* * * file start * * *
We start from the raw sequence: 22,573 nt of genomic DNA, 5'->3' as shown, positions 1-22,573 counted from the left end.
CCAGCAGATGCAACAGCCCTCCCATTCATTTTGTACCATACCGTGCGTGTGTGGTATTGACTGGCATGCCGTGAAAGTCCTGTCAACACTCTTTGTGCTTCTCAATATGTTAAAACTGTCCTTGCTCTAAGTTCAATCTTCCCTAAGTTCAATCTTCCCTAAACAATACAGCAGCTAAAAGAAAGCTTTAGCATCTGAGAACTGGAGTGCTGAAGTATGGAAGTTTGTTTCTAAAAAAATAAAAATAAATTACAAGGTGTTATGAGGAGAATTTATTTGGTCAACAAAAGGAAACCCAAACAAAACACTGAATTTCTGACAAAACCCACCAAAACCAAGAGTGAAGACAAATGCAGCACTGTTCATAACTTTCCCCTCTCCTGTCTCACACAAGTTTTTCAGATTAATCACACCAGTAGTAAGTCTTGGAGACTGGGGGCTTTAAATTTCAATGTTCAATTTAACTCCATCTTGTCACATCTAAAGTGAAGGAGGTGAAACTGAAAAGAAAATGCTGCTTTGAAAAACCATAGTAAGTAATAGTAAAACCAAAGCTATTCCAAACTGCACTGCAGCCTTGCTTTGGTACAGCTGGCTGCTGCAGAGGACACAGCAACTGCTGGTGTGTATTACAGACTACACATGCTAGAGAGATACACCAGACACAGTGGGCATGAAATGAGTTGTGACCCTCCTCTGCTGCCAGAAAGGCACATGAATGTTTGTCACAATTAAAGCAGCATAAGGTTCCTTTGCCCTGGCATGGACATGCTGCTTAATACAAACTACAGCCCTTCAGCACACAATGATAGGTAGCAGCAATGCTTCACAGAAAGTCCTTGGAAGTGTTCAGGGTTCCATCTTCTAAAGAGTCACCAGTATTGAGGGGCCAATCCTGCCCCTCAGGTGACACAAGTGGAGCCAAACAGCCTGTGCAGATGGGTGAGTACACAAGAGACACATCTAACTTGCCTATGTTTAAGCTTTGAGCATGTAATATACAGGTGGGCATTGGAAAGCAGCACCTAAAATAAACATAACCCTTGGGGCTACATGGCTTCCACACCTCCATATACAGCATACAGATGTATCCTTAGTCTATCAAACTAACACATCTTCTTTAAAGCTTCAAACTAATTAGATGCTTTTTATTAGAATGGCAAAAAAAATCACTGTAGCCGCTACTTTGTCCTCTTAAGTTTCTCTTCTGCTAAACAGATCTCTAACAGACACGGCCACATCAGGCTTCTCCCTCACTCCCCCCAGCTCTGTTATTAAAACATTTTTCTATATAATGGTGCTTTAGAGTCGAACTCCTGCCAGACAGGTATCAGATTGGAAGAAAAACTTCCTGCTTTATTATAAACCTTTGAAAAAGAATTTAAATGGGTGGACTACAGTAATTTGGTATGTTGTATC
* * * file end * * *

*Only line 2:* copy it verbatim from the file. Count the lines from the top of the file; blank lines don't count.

CCAGCAGATGCAACAGCCCTCCCATTCATTTTGTACCATACCGTGCGTGTGTGGTATTGACTGGCATGCCGTGAAAGTCCTGTCAACACTCTTTGTGCTTCTCAATATGTTAAAACTGTCCTTGCTCTAAGTTCAATCTTCCCTAAGTTCAATCTTCCCTAAACAATACAGCAGCTAAAAGAAAGCTTTAGCATCTGAGAACTGGAGTGCTGAAGTATGGAAGTTTGTTTCTAAAAAAATAAAAATAAATTACAAGGTGTTATGAGGAGAATTTATTTGGTCAACAAAAGGAAACCCAAACAAAACACTGAATTTCTGACAAAACCCACCAAAACCAAGAGTGAAGACAAATGCAGCACTGTTCATAACTTTCCCCTCTCCTGTCTCACACAAGTTTTTCAGATTAATCACACCAGTAGTAAGTCTTGGAGACTGGGGGCTTTAAATTTCAATGTTCAATTTAACTCCATCTTGTCACATCTAAAGTGAAGGAGGTGAAACTGAAAAGAAAATGCTGCTTTGAAAAACCATAGTAAGTAATAGTAAAACCAAAGCTATTCCAAACTGCACTGCAGCCTTGCTTTGGTACAGCTGGCTGCTGCAGAGGACACAGCAACTGCTGGTGTGTATTACAGACTACACATGCTAGAGAGATACACCAGACACAGTGGGCATGAAATGAGTTGTGACCCTCCTCTGCTGCCAGAAAGGCACATGAATGTTTGTCACAATTAAAGCAGCATAAGGTTCCTTTGCCCTGGCATGGACATGCTGCTTAATACAAACTACAGCCCTTCAGCACACAATGATAGGTAGCAGCAATGCTTCACAGAAAGTCCTTGGAAGTGTTCAGGGTTCCATCTTCTAAAGAGTCACCAGTATTGAGGGGCCAATCCTGCCCCTCAGGTGACACAAGTGGAGCCAAACAGCCTGTGCAGATGGGTGAGTACACAAGAGACACATCTAACTTGCCTATGTTTAAGCTTTGAGCATGTAATATACAGGTGGGCATTGGAAAGCAGCACCTAAAATAAACATAACCCTTGGGGCTACATGGCTTCCACACCTCCATATACAGCATACAGATGTATCCTTAGTCTATCAAACTAACACATCTTCTTTAAAGCTTCAAACTAATTAGATGCTTTTTATTAGAATGGCAAAAAAAATCACTGTAGCCGCTACTTTGTCCTCTTAAGTTTCTCTTCTGCTAAACAGATCTCTAACAGACACGGCCACATCAGGCTTCTCCCTCACTCCCCCCAGCTCTGTTATTAAAACATTTTTCTATATAATGGTGCTTTAGAGTCGAACTCCTGCCAGACAGGTATCAGATTGGAAGAAAAACTTCCTGCTTTATTATAAACCTTTGAAAAAGAATTTAAATGGGTGGACTACAGTAATTTGGTATGTTGTATC